At a pinch they would both work for the 1798 Rebellion in Ireland (something I plan to game eventually) and I think the one on the left would work for the Peninsula too (as a soldier's wife accompanying the army).

The British infantry (who may pass as county militia in old uniforms for the '98) are from the Airfix Washington's Army set. I bought a small bag of spare figures from Will McNally at Crisis Point with just this kind of project in mind.  Their coats are painted in Vallejo Scarlet - a new colour for me.  I quite like it and will probably use it for all my British infantry from now on.

The woman and her camp fire are from the very useful IMEX American Pioneers set.  Her dress is probably not quite in period but I figure a soldier's wife would be unlikely to follow the latest in late-18th or early 19th century fashion so I can live her appearance.

The IMEX plastic is quite rigid and her right hand broke off as I removed her from the sprue.  You can see the join in the rear view but on the whole I'm happy with the repair job (Uhu clear glue and a coat of PVA did the trick).

Sunday, June 11, 2017

Numidian General

When I got to the end of painting my Numidians, I found I had one body left over. I say "body" because it was lacking both a head (transplanted onto a late Roman archer) and a right arm.  However, I had plenty of spare arms and heads from the Victrix plastics set of Numidian infantry. A little surgery gave me a rider with a raised sword and a helmet.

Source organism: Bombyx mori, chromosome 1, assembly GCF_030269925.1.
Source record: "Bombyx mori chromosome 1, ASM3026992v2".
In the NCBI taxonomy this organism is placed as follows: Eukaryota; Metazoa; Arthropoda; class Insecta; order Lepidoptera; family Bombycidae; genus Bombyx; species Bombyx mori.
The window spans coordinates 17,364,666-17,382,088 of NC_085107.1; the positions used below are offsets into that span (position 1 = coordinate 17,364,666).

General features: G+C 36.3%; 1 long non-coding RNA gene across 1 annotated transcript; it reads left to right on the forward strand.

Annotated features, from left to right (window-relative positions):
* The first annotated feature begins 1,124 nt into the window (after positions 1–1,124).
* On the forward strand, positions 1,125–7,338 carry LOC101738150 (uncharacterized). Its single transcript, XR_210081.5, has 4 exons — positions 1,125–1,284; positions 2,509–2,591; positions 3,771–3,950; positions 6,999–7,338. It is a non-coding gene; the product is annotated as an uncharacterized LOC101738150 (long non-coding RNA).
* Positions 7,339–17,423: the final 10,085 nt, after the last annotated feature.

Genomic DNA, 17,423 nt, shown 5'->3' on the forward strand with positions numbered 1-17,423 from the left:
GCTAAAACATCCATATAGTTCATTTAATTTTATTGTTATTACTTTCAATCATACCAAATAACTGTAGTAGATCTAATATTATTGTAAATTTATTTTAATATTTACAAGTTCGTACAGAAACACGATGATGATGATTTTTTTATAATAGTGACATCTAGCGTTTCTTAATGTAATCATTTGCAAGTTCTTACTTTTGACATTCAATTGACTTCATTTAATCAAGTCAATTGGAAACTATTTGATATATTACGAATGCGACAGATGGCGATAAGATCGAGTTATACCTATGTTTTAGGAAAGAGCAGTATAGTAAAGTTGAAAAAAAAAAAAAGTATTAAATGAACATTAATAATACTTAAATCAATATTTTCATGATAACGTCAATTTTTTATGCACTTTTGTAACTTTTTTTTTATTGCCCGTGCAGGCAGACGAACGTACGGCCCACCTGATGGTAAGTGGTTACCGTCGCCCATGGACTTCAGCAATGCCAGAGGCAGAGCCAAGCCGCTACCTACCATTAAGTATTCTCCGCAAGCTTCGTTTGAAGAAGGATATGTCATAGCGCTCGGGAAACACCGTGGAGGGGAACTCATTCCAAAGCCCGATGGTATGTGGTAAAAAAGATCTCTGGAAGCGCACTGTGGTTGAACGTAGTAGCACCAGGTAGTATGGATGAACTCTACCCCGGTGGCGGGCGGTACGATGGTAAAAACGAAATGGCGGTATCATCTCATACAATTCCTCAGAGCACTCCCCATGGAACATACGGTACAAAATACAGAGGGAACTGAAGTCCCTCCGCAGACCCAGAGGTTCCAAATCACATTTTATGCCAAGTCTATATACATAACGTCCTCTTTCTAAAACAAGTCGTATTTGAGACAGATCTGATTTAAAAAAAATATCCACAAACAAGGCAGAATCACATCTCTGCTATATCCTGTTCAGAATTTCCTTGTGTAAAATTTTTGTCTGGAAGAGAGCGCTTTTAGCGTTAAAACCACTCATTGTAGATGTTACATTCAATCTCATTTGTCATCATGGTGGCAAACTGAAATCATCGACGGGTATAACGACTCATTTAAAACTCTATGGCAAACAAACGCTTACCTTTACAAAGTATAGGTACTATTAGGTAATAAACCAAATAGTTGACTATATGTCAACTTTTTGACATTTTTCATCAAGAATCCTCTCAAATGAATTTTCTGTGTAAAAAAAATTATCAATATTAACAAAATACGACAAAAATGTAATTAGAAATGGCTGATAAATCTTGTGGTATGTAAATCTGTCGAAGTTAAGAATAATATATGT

I then needed a horse. None were immediately forthcoming but then I happened upon a 25mm scale unicorn in my box-of-things-that-might-be-useful-for-Glorantha-one-day. Yet more surgery, this time of a veterinary flavour, produced a suitable mount.

Married together with a little Green Stuff and superglue we end up with this chap:

I've called him Arabio after the last of the Numidian kings. I figure he can serve as a commander of light horse in future games of To The Strongest!

Who are these guys?

Can anyone help?  I have a few of these 20mm scale plastic figures. They wear bicornes and have curious jackets with long tails and twin rows of buttons up the front.

I started trying to paint them up as late 18th century British County Militia but I'm beginning to think they may not be worth the effort.  If, as I suspect, they are meant to represent Spanish troops they might be more useful painted up as such.

Sorry about the washed out effect of the white undercoat; hopefully someone can recognise them from the poses.

Tuesday, June 6, 2017

What I did instead of Celts

A couple of pieces for Chain of Command...

... first up a Jump Off Point for the late war British...

This is a Raventhorpe figure I've had, unpainted, for many years. It represents Sidney Maxted, the Canadian war correspondent who went into Arnhem with the Paras.  He's wearing the red beret and a Denison smock and he's speaking into his disc recorder as he watches our boys going forward to give Jerry a damn good kicking.